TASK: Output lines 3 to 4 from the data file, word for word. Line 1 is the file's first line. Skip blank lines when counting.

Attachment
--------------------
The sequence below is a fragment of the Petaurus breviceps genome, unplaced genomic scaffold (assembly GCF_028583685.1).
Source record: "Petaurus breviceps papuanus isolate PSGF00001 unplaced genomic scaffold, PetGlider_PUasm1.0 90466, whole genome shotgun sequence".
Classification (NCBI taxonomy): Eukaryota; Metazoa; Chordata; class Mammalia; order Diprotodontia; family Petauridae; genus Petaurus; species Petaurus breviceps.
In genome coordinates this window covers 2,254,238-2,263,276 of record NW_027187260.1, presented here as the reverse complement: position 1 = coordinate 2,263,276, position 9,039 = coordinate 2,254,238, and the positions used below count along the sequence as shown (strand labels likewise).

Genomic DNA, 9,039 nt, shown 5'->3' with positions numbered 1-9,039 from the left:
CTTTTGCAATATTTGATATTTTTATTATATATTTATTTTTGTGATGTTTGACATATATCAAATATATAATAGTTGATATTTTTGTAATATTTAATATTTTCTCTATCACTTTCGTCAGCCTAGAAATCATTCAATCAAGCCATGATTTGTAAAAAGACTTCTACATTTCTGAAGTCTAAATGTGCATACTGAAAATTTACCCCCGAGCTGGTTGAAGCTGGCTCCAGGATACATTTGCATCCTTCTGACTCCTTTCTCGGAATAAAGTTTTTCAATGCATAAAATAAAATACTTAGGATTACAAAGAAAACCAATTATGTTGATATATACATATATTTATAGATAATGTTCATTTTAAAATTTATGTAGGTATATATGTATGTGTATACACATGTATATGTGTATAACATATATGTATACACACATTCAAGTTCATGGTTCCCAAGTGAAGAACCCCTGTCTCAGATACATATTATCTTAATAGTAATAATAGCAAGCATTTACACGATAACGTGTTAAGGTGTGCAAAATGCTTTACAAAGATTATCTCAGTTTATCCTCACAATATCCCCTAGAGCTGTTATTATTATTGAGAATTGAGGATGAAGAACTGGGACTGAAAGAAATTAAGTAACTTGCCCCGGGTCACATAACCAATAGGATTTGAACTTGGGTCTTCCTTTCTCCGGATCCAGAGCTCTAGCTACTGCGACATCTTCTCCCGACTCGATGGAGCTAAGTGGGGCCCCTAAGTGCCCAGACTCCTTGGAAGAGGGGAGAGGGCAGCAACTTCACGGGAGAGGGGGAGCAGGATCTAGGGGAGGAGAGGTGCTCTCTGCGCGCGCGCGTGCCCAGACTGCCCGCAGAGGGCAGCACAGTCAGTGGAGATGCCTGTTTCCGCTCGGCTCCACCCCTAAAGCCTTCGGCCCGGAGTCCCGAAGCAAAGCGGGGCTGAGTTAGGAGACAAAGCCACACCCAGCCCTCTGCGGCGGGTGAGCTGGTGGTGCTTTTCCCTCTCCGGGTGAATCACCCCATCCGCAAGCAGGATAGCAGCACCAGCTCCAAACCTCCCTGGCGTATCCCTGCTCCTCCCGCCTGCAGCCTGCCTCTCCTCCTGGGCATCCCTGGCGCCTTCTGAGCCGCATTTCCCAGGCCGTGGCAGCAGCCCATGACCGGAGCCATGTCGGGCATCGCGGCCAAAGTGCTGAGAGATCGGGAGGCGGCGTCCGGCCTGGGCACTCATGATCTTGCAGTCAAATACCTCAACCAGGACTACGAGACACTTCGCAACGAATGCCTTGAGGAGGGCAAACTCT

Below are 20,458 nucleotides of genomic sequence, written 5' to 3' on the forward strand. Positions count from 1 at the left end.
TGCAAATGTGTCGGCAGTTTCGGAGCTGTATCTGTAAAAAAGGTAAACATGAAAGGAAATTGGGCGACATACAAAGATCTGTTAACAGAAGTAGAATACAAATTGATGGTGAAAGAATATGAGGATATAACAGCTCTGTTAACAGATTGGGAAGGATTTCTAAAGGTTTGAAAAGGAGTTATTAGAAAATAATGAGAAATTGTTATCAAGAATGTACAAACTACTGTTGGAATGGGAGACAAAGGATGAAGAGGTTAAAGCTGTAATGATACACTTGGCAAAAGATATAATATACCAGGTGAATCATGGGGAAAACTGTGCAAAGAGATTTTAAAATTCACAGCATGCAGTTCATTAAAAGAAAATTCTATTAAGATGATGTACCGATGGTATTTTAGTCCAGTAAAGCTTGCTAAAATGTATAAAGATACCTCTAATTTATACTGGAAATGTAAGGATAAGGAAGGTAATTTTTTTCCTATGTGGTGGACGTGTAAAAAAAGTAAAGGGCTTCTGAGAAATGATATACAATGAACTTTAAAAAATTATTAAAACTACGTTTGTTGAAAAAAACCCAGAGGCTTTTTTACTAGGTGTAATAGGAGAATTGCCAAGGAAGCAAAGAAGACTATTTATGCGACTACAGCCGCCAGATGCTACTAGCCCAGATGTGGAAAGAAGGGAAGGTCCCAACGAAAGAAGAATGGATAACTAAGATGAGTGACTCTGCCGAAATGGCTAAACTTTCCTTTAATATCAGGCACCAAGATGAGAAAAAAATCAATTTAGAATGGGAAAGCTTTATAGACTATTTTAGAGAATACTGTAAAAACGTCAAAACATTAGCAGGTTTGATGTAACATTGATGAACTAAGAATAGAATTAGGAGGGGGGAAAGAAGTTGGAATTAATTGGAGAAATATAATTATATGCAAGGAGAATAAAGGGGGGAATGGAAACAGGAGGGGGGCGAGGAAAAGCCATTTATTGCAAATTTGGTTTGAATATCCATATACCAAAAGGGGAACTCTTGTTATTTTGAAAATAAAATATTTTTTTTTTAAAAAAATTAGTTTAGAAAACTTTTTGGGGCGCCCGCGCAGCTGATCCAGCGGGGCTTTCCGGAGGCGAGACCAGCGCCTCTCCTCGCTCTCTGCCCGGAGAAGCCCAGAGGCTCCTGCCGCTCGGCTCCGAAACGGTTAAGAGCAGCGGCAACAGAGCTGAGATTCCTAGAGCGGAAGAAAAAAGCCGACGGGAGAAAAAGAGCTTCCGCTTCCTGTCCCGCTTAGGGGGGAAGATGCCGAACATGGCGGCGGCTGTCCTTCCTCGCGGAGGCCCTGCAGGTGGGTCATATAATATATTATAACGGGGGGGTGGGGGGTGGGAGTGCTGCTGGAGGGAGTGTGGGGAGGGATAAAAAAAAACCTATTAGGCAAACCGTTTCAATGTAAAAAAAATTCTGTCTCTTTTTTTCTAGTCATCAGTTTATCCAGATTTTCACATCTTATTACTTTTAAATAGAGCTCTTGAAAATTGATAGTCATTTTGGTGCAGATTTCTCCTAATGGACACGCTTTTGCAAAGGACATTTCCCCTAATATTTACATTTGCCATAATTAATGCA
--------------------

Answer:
Classification (NCBI taxonomy): Eukaryota; Metazoa; Chordata; class Mammalia; order Diprotodontia; family Petauridae; genus Petaurus; species Petaurus breviceps.
In genome coordinates this window covers 2,254,238-2,263,276 of record NW_027187260.1, presented here as the reverse complement: position 1 = coordinate 2,263,276, position 9,039 = coordinate 2,254,238, and the positions used below count along the sequence as shown (strand labels likewise).